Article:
· the Bill must itself fix the remuneration, allowances and other benefits [which would mean changes would have to be made by Act of Parliament, a cumbersome procedure] or
· it must enable the fixing of remuneration, allowances and other benefits by some other method, e.g., by the President or by the Minister or by resolution approved by the National Assembly. As the discussion in the House on 3rd August showed MPs wanted decisions on remuneration to be made by Parliament, the paragraph should be modified to include provision for remuneration, allowances and other benefits to be fixed by resolution of the National Assembly.
Second Schedule, paragraph 12 (Loans to members) (Bill, page 19)
The original paragraph 12 allowed the Commission to make loans to Commissioners for the construction of dwelling-houses or to purchase land for residential purposes. This was deleted and a much shorter paragraph substituted providing simply that “Commissioners shall be employed according to general conditions of service”.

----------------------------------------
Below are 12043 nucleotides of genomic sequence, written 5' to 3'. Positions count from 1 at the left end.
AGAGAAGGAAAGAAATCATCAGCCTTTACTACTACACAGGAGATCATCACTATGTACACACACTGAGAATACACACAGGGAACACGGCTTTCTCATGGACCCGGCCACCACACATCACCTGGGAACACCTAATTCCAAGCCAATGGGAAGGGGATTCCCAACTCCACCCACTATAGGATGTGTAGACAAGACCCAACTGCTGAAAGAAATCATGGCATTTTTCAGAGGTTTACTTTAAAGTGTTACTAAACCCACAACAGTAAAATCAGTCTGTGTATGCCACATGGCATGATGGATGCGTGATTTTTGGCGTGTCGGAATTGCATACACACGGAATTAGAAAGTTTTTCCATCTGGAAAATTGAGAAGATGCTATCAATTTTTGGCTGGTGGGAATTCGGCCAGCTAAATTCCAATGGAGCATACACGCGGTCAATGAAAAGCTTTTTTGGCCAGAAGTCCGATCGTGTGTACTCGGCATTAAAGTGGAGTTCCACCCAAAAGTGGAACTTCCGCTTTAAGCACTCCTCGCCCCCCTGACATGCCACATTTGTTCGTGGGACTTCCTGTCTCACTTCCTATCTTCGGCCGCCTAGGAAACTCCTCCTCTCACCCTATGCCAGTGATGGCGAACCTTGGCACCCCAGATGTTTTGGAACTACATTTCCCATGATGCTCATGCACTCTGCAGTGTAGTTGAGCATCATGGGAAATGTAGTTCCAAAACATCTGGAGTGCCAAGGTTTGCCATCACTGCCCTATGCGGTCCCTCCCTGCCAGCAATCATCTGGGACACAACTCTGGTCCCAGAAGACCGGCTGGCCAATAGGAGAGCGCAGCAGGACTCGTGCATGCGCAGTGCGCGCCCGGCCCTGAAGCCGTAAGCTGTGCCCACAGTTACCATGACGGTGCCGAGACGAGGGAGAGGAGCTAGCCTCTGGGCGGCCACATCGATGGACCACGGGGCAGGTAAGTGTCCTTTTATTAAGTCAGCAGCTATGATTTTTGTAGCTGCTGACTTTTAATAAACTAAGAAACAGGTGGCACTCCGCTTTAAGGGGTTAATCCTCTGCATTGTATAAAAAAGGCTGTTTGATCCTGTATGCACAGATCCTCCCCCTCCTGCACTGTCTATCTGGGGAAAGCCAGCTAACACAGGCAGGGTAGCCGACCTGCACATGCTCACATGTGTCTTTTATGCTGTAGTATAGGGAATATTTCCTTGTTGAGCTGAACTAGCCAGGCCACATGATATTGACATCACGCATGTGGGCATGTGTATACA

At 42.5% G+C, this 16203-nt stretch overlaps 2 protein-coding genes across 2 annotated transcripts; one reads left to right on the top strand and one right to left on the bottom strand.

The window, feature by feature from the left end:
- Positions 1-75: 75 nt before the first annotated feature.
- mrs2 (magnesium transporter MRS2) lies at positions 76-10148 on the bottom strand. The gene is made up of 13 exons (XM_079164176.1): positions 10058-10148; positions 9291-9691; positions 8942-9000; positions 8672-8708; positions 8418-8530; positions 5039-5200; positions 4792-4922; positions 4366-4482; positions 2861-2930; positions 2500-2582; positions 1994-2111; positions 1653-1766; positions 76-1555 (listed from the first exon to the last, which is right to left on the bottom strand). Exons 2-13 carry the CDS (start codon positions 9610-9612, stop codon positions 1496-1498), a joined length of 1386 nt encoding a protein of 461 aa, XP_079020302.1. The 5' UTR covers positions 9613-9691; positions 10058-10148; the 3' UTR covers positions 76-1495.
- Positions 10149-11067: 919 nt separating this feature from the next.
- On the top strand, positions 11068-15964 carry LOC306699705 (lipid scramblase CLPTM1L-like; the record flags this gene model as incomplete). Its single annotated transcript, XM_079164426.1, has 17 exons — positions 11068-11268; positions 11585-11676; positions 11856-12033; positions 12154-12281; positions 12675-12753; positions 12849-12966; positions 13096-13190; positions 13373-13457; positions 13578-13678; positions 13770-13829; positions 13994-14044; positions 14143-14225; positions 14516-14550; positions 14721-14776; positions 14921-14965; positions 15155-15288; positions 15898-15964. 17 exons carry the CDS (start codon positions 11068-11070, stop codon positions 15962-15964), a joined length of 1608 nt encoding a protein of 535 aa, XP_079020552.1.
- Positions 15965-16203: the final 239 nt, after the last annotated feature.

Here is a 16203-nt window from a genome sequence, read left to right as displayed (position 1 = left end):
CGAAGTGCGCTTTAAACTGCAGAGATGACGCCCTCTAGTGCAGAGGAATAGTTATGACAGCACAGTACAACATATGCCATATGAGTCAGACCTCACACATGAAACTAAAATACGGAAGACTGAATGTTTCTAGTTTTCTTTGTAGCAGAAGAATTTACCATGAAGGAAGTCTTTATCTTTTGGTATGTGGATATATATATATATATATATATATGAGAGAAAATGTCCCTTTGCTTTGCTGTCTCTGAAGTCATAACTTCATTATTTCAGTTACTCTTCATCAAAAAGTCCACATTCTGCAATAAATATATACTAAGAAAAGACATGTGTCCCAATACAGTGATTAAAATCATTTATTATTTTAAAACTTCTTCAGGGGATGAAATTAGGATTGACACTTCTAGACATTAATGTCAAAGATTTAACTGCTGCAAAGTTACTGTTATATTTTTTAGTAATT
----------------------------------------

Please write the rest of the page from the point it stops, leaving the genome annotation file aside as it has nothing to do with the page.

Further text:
Comment: The deletion of the provision allowing Commissioners to grant themselves housing loans etc. is understandable in the context of this Commission, although there is a similar provision in the Zimbabwe Gender Commission Act. The new paragraph 12, however, is not satisfactory, because it is a general statement that fails to identify the authority that will fix the general conditions of service. In addition, it is inappropriate for the paragraph to be in the Second Schedule, which is headed “Ancillary Powers of the Commission”, unless the intention is for Commissioners to set their own conditions of service. Reconsideration is necessary.
General Comments on the Amendments
Veritas published a critical commentary on the Bill in Constitution Watch 4/2017 of 11th March. A number of defects in the Bill were pointed out. The overall conclusion was that, despite its defects, the Bill was a great improvement on the earlier Bill and should be enacted as quickly as possible so that the Commission could begin its work.